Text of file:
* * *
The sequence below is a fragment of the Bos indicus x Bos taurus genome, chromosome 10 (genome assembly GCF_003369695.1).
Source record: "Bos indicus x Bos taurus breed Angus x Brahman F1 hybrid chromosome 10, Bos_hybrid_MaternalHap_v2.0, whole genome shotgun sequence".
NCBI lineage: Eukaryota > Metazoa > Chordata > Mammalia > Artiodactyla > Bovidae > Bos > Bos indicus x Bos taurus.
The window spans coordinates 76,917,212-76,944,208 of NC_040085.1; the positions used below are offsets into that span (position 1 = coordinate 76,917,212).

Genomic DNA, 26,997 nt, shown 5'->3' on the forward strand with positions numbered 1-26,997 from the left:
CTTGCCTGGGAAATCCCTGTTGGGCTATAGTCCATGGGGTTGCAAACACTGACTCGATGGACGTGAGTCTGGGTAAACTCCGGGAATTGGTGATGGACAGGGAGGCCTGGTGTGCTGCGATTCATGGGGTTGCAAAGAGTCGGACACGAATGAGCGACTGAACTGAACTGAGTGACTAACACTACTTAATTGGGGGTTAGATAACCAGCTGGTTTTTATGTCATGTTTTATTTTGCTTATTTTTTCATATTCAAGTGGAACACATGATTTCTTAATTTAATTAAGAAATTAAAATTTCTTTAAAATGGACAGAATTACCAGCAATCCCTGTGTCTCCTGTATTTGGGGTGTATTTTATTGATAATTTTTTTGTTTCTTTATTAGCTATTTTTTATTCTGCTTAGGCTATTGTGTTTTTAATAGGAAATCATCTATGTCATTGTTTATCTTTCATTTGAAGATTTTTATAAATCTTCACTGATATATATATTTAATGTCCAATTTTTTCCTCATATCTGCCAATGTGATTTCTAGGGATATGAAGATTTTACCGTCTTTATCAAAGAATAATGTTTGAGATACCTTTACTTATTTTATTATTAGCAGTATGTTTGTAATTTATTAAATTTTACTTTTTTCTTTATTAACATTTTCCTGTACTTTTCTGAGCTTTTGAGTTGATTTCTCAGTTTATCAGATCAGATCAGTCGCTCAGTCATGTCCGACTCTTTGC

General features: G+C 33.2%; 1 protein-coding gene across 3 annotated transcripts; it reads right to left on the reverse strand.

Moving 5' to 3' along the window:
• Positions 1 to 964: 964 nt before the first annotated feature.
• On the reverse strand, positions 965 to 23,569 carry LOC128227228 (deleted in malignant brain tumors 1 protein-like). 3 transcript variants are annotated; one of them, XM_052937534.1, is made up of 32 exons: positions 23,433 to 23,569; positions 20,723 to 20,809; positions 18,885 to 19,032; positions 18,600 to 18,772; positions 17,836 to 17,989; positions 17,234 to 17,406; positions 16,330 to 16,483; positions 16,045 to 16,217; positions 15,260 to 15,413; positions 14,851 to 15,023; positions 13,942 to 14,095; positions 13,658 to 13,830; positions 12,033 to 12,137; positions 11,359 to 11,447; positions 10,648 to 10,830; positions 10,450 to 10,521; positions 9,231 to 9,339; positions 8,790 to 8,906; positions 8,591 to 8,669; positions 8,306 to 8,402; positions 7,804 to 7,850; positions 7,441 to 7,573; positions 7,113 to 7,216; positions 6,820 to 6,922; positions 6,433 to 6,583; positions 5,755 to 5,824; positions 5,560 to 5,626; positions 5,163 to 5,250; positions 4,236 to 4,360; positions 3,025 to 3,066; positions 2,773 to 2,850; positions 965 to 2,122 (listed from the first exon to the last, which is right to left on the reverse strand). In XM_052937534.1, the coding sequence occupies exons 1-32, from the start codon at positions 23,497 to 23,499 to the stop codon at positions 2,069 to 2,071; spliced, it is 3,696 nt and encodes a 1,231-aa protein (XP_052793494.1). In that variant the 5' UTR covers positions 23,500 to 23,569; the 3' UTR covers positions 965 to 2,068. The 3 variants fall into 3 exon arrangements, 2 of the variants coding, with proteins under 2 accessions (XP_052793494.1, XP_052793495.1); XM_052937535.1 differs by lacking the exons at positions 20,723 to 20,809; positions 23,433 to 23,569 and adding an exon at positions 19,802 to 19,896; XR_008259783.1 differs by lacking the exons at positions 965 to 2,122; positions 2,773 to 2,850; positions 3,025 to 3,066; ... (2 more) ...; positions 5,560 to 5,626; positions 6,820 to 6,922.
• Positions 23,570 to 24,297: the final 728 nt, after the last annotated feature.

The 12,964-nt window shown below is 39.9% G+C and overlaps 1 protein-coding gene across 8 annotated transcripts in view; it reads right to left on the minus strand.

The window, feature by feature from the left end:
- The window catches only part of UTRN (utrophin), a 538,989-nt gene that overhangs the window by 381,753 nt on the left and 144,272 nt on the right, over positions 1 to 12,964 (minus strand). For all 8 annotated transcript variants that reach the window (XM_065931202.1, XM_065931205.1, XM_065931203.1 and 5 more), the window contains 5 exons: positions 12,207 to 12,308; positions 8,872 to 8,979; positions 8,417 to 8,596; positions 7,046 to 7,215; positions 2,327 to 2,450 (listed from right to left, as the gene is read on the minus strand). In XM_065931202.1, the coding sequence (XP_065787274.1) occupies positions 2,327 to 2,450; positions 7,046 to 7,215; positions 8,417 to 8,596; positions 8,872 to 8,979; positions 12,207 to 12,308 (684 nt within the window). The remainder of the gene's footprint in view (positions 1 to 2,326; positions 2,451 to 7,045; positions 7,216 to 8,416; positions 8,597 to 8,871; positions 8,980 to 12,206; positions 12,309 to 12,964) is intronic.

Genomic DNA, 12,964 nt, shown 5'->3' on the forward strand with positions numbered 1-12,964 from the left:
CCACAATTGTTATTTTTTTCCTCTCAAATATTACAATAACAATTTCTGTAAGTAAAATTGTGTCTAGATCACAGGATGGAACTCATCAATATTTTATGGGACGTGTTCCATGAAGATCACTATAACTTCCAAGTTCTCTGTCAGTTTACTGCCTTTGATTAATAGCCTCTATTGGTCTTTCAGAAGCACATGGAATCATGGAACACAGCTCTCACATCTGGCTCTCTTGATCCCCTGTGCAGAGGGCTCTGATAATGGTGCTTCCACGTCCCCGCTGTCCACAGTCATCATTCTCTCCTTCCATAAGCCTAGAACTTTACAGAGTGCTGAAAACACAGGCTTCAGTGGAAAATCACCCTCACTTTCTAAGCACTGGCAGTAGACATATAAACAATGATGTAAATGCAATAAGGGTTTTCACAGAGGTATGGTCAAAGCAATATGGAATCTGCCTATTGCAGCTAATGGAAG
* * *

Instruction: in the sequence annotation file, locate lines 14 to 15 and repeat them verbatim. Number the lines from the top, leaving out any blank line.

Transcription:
- The window catches only part of UTRN (utrophin), a 538,989-nt gene that overhangs the window by 381,753 nt on the left and 144,272 nt on the right, over positions 1 to 12,964 (minus strand). For all 8 annotated transcript variants that reach the window (XM_065931202.1, XM_065931205.1, XM_065931203.1 and 5 more), the window contains 5 exons: positions 12,207 to 12,308; positions 8,872 to 8,979; positions 8,417 to 8,596; positions 7,046 to 7,215; positions 2,327 to 2,450 (listed from right to left, as the gene is read on the minus strand). In XM_065931202.1, the coding sequence (XP_065787274.1) occupies positions 2,327 to 2,450; positions 7,046 to 7,215; positions 8,417 to 8,596; positions 8,872 to 8,979; positions 12,207 to 12,308 (684 nt within the window). The remainder of the gene's footprint in view (positions 1 to 2,326; positions 2,451 to 7,045; positions 7,216 to 8,416; positions 8,597 to 8,871; positions 8,980 to 12,206; positions 12,309 to 12,964) is intronic.

Genomic DNA, 12,964 nt, shown 5'->3' on the forward strand with positions numbered 1-12,964 from the left: